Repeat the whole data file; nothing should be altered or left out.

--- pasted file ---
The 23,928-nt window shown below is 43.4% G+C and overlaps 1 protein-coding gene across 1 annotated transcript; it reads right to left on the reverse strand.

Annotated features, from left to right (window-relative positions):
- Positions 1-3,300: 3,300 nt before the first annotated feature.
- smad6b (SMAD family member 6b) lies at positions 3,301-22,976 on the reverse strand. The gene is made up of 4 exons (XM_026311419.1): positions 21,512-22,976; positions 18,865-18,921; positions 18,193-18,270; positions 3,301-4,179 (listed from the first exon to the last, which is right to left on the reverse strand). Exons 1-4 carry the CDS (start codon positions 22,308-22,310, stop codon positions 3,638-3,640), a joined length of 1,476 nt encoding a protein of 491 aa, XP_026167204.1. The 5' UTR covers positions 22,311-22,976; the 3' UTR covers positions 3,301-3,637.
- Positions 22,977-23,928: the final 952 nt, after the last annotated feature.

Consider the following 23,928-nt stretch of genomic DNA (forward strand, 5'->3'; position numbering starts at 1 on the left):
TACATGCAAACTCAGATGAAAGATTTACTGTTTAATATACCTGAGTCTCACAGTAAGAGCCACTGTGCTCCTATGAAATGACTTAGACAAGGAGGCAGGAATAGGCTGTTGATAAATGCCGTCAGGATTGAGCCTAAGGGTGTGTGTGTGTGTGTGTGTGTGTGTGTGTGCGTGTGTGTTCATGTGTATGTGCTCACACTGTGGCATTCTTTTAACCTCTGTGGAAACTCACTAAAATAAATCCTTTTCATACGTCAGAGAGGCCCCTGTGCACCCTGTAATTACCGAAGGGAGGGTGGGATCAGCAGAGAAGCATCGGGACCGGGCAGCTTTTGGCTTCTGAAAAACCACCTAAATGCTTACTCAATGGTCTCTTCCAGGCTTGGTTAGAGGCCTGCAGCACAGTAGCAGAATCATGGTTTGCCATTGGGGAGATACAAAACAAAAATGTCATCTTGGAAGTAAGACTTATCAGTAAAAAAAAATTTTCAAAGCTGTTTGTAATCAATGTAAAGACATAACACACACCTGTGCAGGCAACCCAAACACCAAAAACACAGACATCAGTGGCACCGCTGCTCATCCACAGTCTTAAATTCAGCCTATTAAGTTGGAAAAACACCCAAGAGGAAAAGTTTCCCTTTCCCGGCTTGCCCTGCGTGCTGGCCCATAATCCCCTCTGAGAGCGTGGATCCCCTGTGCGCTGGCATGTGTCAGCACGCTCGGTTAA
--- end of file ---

The 23,928-nt window shown below is 43.4% G+C and overlaps 1 protein-coding gene across 1 annotated transcript; it reads right to left on the reverse strand.

Annotated features, from left to right (window-relative positions):
- Positions 1-3,300: 3,300 nt before the first annotated feature.
- smad6b (SMAD family member 6b) lies at positions 3,301-22,976 on the reverse strand. The gene is made up of 4 exons (XM_026311419.1): positions 21,512-22,976; positions 18,865-18,921; positions 18,193-18,270; positions 3,301-4,179 (listed from the first exon to the last, which is right to left on the reverse strand). Exons 1-4 carry the CDS (start codon positions 22,308-22,310, stop codon positions 3,638-3,640), a joined length of 1,476 nt encoding a protein of 491 aa, XP_026167204.1. The 5' UTR covers positions 22,311-22,976; the 3' UTR covers positions 3,301-3,637.
- Positions 22,977-23,928: the final 952 nt, after the last annotated feature.

Consider the following 23,928-nt stretch of genomic DNA (forward strand, 5'->3'; position numbering starts at 1 on the left):
TACATGCAAACTCAGATGAAAGATTTACTGTTTAATATACCTGAGTCTCACAGTAAGAGCCACTGTGCTCCTATGAAATGACTTAGACAAGGAGGCAGGAATAGGCTGTTGATAAATGCCGTCAGGATTGAGCCTAAGGGTGTGTGTGTGTGTGTGTGTGTGTGTGTGTGCGTGTGTGTTCATGTGTATGTGCTCACACTGTGGCATTCTTTTAACCTCTGTGGAAACTCACTAAAATAAATCCTTTTCATACGTCAGAGAGGCCCCTGTGCACCCTGTAATTACCGAAGGGAGGGTGGGATCAGCAGAGAAGCATCGGGACCGGGCAGCTTTTGGCTTCTGAAAAACCACCTAAATGCTTACTCAATGGTCTCTTCCAGGCTTGGTTAGAGGCCTGCAGCACAGTAGCAGAATCATGGTTTGCCATTGGGGAGATACAAAACAAAAATGTCATCTTGGAAGTAAGACTTATCAGTAAAAAAAAATTTTCAAAGCTGTTTGTAATCAATGTAAAGACATAACACACACCTGTGCAGGCAACCCAAACACCAAAAACACAGACATCAGTGGCACCGCTGCTCATCCACAGTCTTAAATTCAGCCTATTAAGTTGGAAAAACACCCAAGAGGAAAAGTTTCCCTTTCCCGGCTTGCCCTGCGTGCTGGCCCATAATCCCCTCTGAGAGCGTGGATCCCCTGTGCGCTGGCATGTGTCAGCACGCTCGGTTAA